Perseus Constellation Facts
Perseus is easily visible in the night sky due to the brightness of its stars.
- Perseus is visible from August to March in the Northern hemisphere.
- It is visible in northerly areas of the Southern hemisphere from mid spring to early summer.
- Perseus is relatively bright and can be at least partially viewed even in well lit areas.
- The annual Perseids meteor shower emanates from the direction of the constellation.
- The Perseids occur from mid July to mid August, at times one meteor can be seen every minute.
- The shower happens as a result of Earth passing through a trail of debris left by the comet Swift-Tuttle.
- The Little Dumbbell and California nebulae are located within the Perseus constellation.
- Perseus is near several constellations whose names derive from the adventures of the Greek hero, known as the Perseus Group.
- Other constellations in the Perseus Group include Andromeda, Cassiopeia and Pegasus.
- Perseus has been recognized as a constellation for at least 2,000 years.
The Greek mythological hero Perseus holding the head of the gorgon Medusa.
Main Stars in the Perseus Constellation
The number next to each star is its apparent magnitude, its brightness from our point of view on Earth, the lower the number the brighter the star in the night sky.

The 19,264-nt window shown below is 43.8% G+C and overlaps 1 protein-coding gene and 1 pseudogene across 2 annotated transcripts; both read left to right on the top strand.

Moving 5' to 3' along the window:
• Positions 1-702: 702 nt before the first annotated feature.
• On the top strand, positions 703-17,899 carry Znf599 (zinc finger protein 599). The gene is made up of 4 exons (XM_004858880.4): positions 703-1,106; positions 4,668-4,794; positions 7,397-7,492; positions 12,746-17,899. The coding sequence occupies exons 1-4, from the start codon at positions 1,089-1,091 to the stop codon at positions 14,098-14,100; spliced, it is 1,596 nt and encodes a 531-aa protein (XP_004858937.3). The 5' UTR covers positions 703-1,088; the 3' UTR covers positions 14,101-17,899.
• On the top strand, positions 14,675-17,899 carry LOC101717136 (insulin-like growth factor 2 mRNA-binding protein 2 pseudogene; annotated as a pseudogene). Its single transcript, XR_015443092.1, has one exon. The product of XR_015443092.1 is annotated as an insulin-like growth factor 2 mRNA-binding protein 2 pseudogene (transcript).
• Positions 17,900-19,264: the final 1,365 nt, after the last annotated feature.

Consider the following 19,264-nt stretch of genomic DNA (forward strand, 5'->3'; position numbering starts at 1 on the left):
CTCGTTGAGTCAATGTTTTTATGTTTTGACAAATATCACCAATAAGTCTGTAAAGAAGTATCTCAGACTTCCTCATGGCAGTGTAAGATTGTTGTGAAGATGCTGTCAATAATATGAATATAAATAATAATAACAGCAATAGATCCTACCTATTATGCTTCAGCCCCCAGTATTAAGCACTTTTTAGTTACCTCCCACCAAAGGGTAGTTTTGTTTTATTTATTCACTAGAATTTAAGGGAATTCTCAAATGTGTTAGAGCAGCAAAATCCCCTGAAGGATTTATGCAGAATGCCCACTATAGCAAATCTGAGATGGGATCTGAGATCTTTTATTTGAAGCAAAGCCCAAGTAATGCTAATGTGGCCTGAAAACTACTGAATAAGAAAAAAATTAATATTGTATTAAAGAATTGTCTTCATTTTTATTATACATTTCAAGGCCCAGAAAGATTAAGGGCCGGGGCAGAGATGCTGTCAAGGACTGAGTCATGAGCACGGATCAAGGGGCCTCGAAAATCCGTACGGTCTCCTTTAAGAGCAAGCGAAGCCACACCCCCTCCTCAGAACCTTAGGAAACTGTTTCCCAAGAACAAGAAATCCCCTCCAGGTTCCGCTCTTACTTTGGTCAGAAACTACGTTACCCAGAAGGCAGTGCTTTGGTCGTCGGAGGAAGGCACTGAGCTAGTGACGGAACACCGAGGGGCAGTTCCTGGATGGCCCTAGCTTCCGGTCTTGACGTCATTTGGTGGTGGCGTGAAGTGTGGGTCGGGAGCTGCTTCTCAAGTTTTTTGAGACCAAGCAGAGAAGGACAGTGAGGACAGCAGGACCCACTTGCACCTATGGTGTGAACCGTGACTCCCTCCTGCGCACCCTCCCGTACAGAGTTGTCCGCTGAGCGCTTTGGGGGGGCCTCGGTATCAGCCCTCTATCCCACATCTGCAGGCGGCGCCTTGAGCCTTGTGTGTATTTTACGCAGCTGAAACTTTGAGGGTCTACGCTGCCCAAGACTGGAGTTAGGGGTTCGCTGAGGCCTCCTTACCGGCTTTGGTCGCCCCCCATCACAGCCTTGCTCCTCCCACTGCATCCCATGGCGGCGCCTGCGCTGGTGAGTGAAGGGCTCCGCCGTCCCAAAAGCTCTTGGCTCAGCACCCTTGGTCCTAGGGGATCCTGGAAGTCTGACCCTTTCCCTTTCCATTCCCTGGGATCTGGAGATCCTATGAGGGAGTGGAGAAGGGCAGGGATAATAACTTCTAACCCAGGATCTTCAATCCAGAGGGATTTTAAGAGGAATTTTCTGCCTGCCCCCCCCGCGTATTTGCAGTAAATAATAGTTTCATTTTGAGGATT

With no traditional name the star is simply known as Gamma Persei, it's actually a binary system located around 240 light years from Earth, the primary star eclipses the other every 15 years causing it to appear dimmer in the night sky for a couple of weeks. Mirfak
Also known as Alpha Persei, Mirfak is located around 500 light years from Earth and is the brightest star in the constellation, it's a white supergiant with a diameter around 30 times larger than the sun. Algol
Also known as Beta Persei, Algol is actually a three star system located around 90 light years from Earth, the primary star is eclipsed by one of its less bright companions every 3 days causing its brightness to dip considerably for several hours. In the late 18th century the star was the first such eclipsing binary to be discovered. Historically Algol has been referred to as the "Demon Star", this may be due to the ancients perceiving its dimming in brightness as a harbinger of bad luck. Gorgonea Tertia
Also known as Rho Persei, Gorgonea Tertia is a red giant around 300 light years from Earth, it is 150 times larger in diameter than the sun. Epsilon
Epsilon Persei is a binary or possible triple star system 640 light years from Earth, the primary star has surface temperatures 5 times hotter than the sun with a mass around 14 times greater. Zeta
Zeta Persei is a blue supergiant around 750 light years from Earth, it is more than 25 times larger in diameter than the sun and almost 50,000 times as luminous.
Note: Although it may look like east and west are the wrong way wrong round on star charts they are actuallly designed to be used as if they are being held above the head.
Finding Perseus - Northern Hemisphere
Finding Perseus - Southern Hemisphere